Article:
Stocks Rise to Wrap Up a Strong Week as Banks Move Higher

1 Stocks

Stocks rose Friday to wrap up their strongest week in almost three months. Banks gained ground after Federal Reserve Chair Janet Yellen said the central bank intends to keep raising interest rates provided the economy continues to improve.

Stocks turned higher over the last few hours of trading to finish at their highest levels of the day. Banks made the largest gains, as they stand to make bigger profits on lending if interest rates rise further. Phone companies traded higher after Verizon agreed in principle to a new contract with striking employees. Alphabet led technology stocks higher.

On Friday the Commerce Department said the U.S. economy grew a bit more in the first quarter than it previously estimated.

The& Dow& Jones industrial average rose 44.93 points, or 0.3 percent, to 17,783.22. The Standard & Poor’s 500 index added 8.96 points, or 0.4 percent, to 2,099.06. The Nasdaq composite index picked up 31.74 points, or 0.6 percent, to 4,933.50.

The Commerce Department said the U.S. economy was a bit stronger in the first quarter than it initially believed. The agency said the gross domestic product grew 0.8 percent in the first three months of the year, above its original estimate of 0.5 percent. That’s still sluggish, but experts think the economy will grow about 2 percent in the current quarter.

Bank stocks were led higher by Bank of America, which rose 18 cents, or 1.2 percent, to $14.88, and Citigroup, which picked up 47 cents, or 1 percent, to $46.58. Bank stocks have struggled this year because the Fed has pushed back plans to raise rates. Bond prices dipped and yields rose, another sign investors expect interest rates to increase. The yield on the 10-year U.S. Treasury note rose to 1.85 percent from 1.83 percent. The yield on the Treasury note is closely tied to interest rates.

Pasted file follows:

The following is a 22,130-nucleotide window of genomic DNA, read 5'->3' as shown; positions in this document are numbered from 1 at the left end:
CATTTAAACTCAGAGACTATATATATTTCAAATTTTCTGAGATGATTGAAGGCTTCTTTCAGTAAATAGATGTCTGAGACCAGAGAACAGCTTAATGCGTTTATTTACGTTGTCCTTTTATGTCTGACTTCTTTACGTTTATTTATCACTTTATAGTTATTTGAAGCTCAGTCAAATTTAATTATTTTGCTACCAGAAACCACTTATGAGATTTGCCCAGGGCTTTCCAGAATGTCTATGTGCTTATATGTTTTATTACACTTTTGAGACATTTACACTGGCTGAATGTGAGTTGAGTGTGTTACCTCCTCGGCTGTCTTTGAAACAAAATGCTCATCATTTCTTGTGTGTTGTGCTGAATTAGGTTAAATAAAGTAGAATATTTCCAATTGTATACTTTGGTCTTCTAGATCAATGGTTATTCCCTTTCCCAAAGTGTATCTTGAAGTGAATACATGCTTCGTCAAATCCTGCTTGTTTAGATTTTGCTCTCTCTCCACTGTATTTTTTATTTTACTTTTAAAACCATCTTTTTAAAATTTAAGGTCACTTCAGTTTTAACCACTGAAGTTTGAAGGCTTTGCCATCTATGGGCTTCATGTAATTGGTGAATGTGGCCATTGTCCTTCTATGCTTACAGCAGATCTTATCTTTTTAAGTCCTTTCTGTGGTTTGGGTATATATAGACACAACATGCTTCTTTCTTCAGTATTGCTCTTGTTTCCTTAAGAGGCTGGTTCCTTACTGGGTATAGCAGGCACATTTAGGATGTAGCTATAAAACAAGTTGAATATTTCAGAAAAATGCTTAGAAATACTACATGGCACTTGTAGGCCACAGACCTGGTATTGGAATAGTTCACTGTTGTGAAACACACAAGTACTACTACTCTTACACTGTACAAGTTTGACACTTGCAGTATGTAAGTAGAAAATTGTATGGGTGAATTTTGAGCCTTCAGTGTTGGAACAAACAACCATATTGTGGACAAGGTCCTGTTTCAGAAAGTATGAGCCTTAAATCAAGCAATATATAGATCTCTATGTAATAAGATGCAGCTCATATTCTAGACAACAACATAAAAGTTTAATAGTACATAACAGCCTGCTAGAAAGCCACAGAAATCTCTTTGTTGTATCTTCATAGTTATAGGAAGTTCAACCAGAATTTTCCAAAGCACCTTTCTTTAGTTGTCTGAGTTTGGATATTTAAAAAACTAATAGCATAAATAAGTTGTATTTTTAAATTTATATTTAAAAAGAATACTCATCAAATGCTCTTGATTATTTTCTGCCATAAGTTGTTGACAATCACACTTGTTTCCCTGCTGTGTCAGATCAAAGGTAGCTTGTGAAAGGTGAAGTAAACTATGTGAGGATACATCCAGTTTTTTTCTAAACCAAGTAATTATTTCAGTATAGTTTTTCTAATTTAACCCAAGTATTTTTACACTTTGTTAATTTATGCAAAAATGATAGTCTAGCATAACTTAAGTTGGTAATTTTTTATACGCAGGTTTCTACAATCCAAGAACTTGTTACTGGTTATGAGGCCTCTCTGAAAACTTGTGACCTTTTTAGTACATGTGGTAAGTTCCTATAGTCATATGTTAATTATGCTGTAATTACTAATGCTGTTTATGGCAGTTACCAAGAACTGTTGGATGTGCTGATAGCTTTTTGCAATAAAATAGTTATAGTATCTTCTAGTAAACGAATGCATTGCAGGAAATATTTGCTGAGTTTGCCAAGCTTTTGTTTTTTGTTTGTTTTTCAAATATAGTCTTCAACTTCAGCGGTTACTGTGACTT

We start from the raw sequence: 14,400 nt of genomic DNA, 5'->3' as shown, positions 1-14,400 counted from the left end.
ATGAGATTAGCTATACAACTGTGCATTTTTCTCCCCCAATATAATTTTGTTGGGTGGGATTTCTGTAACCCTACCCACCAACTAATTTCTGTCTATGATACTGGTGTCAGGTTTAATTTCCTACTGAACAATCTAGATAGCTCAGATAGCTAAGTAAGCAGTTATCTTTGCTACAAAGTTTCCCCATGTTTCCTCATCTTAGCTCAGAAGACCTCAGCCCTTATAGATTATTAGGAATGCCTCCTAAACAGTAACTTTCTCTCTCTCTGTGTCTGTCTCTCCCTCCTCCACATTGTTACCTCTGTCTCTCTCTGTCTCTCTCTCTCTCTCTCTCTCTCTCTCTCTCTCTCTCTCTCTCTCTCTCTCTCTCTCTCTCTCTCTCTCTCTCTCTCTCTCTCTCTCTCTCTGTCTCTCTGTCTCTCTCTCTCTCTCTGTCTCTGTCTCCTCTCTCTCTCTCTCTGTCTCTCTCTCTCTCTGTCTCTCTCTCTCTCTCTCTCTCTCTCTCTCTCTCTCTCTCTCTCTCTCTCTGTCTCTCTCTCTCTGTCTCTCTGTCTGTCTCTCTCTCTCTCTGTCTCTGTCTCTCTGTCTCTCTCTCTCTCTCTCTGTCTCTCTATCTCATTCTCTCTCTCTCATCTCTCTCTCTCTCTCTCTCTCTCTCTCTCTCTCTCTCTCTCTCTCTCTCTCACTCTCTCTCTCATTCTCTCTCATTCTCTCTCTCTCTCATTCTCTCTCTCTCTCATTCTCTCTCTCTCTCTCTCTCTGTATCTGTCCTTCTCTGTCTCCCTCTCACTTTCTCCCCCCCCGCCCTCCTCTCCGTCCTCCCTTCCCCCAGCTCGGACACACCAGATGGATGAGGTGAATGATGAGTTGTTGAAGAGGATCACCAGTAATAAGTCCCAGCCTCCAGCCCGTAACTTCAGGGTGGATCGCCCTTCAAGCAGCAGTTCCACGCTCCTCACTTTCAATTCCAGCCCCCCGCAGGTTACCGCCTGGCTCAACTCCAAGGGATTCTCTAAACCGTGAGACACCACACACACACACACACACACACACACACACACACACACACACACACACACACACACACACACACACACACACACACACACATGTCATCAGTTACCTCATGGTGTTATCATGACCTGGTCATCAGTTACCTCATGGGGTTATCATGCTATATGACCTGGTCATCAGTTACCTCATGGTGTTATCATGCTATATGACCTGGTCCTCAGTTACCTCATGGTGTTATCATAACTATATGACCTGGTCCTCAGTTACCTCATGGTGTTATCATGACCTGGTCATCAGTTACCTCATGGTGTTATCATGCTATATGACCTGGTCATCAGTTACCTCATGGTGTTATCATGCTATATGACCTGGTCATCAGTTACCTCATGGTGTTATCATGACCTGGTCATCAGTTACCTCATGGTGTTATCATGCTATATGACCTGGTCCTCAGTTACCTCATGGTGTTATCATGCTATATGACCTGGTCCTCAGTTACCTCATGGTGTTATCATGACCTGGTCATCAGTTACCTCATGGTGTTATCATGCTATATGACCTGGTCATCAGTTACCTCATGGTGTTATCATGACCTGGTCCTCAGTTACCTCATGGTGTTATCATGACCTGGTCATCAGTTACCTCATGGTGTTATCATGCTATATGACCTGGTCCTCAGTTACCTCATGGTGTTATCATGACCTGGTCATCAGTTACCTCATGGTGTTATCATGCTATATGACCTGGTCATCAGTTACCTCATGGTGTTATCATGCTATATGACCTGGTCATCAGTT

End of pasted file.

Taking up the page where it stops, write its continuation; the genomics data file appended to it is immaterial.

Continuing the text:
Labor Secretary Thomas Perez said Verizon and its unions agreed in principle to a new four-year contract. About 39,000 landline and cable employees in the Eastern U.S. went on strike in April. They had been working without a contract since August. Verizon gained 46 cents to $50.62.

Google’s parent company Alphabet rose after a federal jury said the company did not need permission to use tools made by Oracle when it built its Android software. Oracle said Google stole its intellectual property and sought $9 billion in damages, and it plans to appeal the ruling. Alphabet stock added $10.67, or 1.4 percent, to $747.60.

Benchmark U.S. crude oil lost 15 cents to $49.33 a barrel in New York. Brent crude, which is used to price international oils, gave up 27 cents to $49.32 a barrel in London.

The price of gold fell $6.60 to $1,213.80. Gold has slipped about 5 percent over the last two weeks. Silver fell 7 cents to $16.27 an ounce. Copper rose 1 cent to $2.11 a pound.

Wholesale gasoline rose 1 cent to $1.63 a gallon. Heating oil fell 1 cent to $1.49 a gallon. Natural gas rose 2 cents to $2.17 per 1,000 cubic feet.

Germany’s DAX and the FTSE 100 in Britain both rose 0.1 percent, and France’s CAC 40 gained a bit less than that. Japan’s benchmark Nikkei 225 index added 0.4 percent and South Korea’s Kospi gained 0.6 percent. Hong Kong’s Hang Seng climbed 0.9 percent.

The dollar rose to 110.38 yen from 109.72 yen. The euro dipped to $1.1114 from $1.1191.